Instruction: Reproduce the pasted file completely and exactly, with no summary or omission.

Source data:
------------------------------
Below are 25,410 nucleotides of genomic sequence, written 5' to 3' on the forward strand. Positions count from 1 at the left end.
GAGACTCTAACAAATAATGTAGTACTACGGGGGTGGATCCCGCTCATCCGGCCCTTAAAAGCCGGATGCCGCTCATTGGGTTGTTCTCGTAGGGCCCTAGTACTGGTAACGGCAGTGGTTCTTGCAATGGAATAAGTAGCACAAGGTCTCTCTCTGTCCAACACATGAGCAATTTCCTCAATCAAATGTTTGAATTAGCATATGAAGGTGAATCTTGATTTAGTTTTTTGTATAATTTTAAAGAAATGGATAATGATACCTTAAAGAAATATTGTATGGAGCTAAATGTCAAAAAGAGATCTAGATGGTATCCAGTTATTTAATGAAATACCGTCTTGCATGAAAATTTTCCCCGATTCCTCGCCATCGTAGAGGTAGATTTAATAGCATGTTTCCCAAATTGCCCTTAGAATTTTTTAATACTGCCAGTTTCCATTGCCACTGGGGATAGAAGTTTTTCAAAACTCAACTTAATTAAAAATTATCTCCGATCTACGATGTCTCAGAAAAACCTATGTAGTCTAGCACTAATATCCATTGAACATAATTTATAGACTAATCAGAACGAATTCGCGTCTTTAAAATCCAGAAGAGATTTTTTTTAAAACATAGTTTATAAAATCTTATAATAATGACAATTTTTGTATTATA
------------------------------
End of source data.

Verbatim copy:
Below are 25,410 nucleotides of genomic sequence, written 5' to 3' on the forward strand. Positions count from 1 at the left end.
GAGACTCTAACAAATAATGTAGTACTACGGGGGTGGATCCCGCTCATCCGGCCCTTAAAAGCCGGATGCCGCTCATTGGGTTGTTCTCGTAGGGCCCTAGTACTGGTAACGGCAGTGGTTCTTGCAATGGAATAAGTAGCACAAGGTCTCTCTCTGTCCAACACATGAGCAATTTCCTCAATCAAATGTTTGAATTAGCATATGAAGGTGAATCTTGATTTAGTTTTTTGTATAATTTTAAAGAAATGGATAATGATACCTTAAAGAAATATTGTATGGAGCTAAATGTCAAAAAGAGATCTAGATGGTATCCAGTTATTTAATGAAATACCGTCTTGCATGAAAATTTTCCCCGATTCCTCGCCATCGTAGAGGTAGATTTAATAGCATGTTTCCCAAATTGCCCTTAGAATTTTTTAATACTGCCAGTTTCCATTGCCACTGGGGATAGAAGTTTTTCAAAACTCAACTTAATTAAAAATTATCTCCGATCTACGATGTCTCAGAAAAACCTATGTAGTCTAGCACTAATATCCATTGAACATAATTTATAGACTAATCAGAACGAATTCGCGTCTTTAAAATCCAGAAGAGATTTTTTTTAAAACATAGTTTATAAAATCTTATAATAATGACAATTTTTGTATTATA